So what can we do to stop the retail collapse?
Unfortunately there seems to be a lack of understanding of the problem - the causes of the retail apocalypse are multiple and complex. People blame it on ecommerce, and it is true that this is part of the story. Yet there are many other causes, including the information revolution, generational changes, unscrupulous venture capitalists and self-inflicted wounds from the retailers themselves. Fortunately solutions do exist. There are things that governments, brands and retailers can do to avoid the worst of the crisis. This is what this book is about. It takes a long hard look at the crisis and its causes, and then it attempts to lay out some real solutions. In writing it, Mark Pilkington has drawn not only on his academic background in economic history and research into future business models, but in his 30 years’ practical experience in consumer brands, retailing and ecommerce. The result is a set of highly implementable recommendations, which, if followed will provide a route map for survival. He recommends implementation of an eight point action plan, including things like business process simplification to achieve the necessary speed of change, going with the flow of ecommerce rather than fighting it, cannibalising your own stores business before someone else does and reinventing the retail portfolio, so as to change its role in a larger overall business.
A must read
These are simple, actionable points, which if implemented should enable a business to survive the coming Tsunami, making “Sorry we’re Closed” a must read for anyone who cares about the future of retailing.
Over the last few months he has spoken at the following events:
- Retail Leaders Circle MENA, Dubai, 6-7 March 2017 - 500 delegates
- World Retail Congress, Dubai, 4-8 April 2017 - 1,500 delegates
- Seamless Middle East, Dubai, 1-2 May 2017 - 10,000 delegates
- ArabNet Digital Summit, Dubai 16-17 May - 1,500 delegates
- Cityscape Global, Dubai, 11-13 September 2017 - 1,500 delegates
- RECon MENA - Dubai, 29-31 October 2017 - 2,000 delegates
- Retail Masterclass - Dubai, 7 November 2017 - 400 delegates
- Middle East Retail Forum, 27-28 November 2017 - 1,000 delegates
- Seamless Middle East, Dubai, 15-16 April 2018, 10,000 delegates
In order to book Mark for a conference, please fill in the below online form.
One Year Brand Creation (Y1BC)
Companies are often nervous about the cost and time scale for new brand creation, and often end up acquiring existing brands instead. However Mark has a highly efficient methodology for developing a new brand.
- Gap analysis, brand positioning and brand personality
- Target customer
- Marketing strategy
- Marketing mix – the 4 PS – product, price, promotion and place (or distribution)
- Timetable (critical path)
- Budget and financials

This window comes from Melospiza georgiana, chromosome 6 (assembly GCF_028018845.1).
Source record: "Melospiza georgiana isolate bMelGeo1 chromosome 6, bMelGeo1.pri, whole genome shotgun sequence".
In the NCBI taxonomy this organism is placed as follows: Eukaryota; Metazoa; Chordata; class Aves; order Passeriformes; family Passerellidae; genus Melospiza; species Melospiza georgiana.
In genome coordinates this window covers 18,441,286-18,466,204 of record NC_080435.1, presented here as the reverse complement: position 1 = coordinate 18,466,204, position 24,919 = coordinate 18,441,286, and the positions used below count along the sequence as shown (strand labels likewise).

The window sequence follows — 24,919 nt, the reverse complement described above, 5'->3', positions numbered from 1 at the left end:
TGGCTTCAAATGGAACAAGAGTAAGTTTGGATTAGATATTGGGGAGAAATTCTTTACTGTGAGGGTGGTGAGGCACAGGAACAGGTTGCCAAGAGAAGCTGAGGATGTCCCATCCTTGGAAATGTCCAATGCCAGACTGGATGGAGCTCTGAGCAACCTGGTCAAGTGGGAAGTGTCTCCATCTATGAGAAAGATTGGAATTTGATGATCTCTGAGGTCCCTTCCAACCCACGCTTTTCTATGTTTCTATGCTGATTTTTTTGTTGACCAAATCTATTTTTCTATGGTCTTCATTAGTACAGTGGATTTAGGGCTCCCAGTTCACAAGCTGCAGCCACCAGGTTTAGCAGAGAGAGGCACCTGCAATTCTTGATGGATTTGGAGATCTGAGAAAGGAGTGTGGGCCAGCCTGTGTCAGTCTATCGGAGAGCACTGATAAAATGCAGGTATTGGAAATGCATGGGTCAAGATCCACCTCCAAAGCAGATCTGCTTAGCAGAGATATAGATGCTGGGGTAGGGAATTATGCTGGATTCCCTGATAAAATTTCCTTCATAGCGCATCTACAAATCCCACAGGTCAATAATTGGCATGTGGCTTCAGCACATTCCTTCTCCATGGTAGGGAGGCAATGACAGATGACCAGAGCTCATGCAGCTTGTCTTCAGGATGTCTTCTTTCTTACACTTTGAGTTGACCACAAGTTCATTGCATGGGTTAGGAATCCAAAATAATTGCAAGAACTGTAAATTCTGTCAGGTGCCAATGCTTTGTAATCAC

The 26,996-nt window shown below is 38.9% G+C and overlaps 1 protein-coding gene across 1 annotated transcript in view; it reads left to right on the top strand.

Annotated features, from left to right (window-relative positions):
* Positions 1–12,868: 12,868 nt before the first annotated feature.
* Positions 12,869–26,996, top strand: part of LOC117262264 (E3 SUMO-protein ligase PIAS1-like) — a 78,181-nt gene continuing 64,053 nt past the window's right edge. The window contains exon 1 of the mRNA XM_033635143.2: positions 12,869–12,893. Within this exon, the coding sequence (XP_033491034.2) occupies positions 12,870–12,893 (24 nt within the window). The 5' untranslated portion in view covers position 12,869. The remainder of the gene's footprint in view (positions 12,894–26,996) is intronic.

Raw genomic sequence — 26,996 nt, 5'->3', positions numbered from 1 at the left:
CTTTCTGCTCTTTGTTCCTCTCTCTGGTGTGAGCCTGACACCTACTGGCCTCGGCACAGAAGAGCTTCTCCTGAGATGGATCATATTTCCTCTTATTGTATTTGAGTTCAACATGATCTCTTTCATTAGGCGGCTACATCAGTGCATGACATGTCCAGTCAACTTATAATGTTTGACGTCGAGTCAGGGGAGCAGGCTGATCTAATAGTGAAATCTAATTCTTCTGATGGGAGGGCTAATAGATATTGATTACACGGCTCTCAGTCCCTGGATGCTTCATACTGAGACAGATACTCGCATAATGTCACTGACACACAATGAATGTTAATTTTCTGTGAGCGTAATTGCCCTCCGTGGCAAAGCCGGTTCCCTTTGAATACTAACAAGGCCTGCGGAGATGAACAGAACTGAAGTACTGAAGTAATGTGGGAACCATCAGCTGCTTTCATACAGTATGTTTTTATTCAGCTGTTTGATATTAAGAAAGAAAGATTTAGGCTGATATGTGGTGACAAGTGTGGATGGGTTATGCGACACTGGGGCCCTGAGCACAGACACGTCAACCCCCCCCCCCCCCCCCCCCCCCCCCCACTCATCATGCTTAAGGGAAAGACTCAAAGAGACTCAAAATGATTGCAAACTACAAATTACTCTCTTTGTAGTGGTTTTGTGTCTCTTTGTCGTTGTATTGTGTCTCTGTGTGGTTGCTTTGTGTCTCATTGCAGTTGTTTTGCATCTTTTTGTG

Mark has managed to compress this process into less than a year, due to the fact that he has honed every step through years of practice.
Direct to Consumer (DTC)
Mark was one of the pioneers of the DTC movement, long before Warby Parker, Bonabos and Everlane were thought of. DTC brings brand product design in house (as above), and cuts out virtually every other cost, shipping product direct from low cost factory gate to consumers via only a website. It is the shortest, lowest cost supply chain in the world, and it will be the model of the future (note that Amazon are doing this with their private label, and it is a big part of Ali Baba’s success. Mark can put together a DTC brand in the same one year timeframe as a new retail brand.
Team Evaluation and Action (TEA)
Mark has developed a simple (though time-consuming) practice of meeting, learning about and getting ideas from, everybody in the office, plus a large group of senior sales people. This has proven so motivating and also insightful in his own companies, that he now offers it as a consulting product. The truth is that a lot of senior managers do not know all of their people very well, and therefore rely on the judgment of others.
Inventory and Supply Chain Action Response (ISCAR)
Most inventory planning systems are very poor quality. They are built by IT people, and imposed on planners by senior managers who want a quick fix, because they have no desire to wade through the planners’ endless spreadsheets. As a result the stocks of most businesses go from feast to famine and back to feast again. With individual product buys not really tied into any rational system, opportunities arise for buyer/supplier fraud, so the whole process is not very happy. Mark Pilkington is one of a few managers who have really engaged with the planning process, and he has built a proprietary system, which is highly transparent to senior management. It only has three spreadsheets, so avoids unnecessary complexity. The system flows seamlessly from group to brand to category to SKU and finally to store, tying everything into the group budget, to avoid overspends.